Make meetings intentional, inclusive, and social. Going forward, meetings will likely include a mix of people together in physical offices and those in videoconference mode. Our ongoing research based on meeting diaries of hundreds of Microsoft employees is showing the importance of well-planned, focused meetings. Ensuring that everyone in the meeting is included may call for a new, more important role for moderators and facilitators. The moderator’s job should include advocating for those not physically present, helping all attendees speak up on difficult topics, and making sure that everyone is seamlessly integrated into the conversation. And as meetings have become more plentiful and purposeful, we’ve also observed that in some cases, the pleasantries and social interactions have been squeezed out — with the ironic consequence that losing these moments of connection, fun, and support can actually make work more exhausting. With meetings the crux of workplaces around the world, teams should strive for well-planned interactions where everyone feels included and has time to strengthen social ties with those on the call.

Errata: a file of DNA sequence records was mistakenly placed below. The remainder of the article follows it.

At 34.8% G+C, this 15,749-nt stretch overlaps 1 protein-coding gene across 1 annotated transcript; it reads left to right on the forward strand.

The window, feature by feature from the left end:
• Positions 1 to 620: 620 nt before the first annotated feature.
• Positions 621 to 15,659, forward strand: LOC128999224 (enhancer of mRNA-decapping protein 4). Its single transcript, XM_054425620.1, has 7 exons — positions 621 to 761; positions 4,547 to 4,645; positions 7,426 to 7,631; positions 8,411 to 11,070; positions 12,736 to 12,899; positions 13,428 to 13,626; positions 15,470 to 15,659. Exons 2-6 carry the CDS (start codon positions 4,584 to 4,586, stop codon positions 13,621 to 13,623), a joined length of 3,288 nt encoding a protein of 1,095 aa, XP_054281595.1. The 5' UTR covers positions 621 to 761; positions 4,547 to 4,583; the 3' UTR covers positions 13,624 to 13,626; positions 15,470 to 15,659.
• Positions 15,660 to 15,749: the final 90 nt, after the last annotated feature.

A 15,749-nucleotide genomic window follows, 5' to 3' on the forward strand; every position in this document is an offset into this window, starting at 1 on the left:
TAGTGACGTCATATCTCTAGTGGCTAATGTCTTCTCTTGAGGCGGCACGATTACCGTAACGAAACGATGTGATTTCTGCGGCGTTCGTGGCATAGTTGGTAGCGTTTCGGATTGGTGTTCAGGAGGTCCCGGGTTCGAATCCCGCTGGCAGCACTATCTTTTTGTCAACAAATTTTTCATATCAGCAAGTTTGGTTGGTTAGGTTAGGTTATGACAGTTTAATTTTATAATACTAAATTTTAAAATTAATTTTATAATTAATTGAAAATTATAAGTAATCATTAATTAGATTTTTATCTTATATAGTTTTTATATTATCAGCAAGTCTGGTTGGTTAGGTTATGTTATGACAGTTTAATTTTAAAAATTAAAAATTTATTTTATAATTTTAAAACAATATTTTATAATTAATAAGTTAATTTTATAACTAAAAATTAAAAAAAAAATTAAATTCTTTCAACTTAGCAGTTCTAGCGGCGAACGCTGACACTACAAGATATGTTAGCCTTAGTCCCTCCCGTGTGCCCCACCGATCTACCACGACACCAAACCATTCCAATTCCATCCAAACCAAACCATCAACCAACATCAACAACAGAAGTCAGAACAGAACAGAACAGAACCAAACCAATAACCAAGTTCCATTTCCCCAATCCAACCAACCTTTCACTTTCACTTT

In sum, a culture of kindness, fun, and cooperative collaboration is just as important to the bottom line as your daily to-do list. Organizations should understand that being nice to each other, chatting, and goofing around together is part of the work that we do. The spontaneous, informal interactions at risk in hybrid and remote work are not distractions or unproductive. They foster the employee connections that feed productivity and innovation — these interactions are the soil in which ideas grow.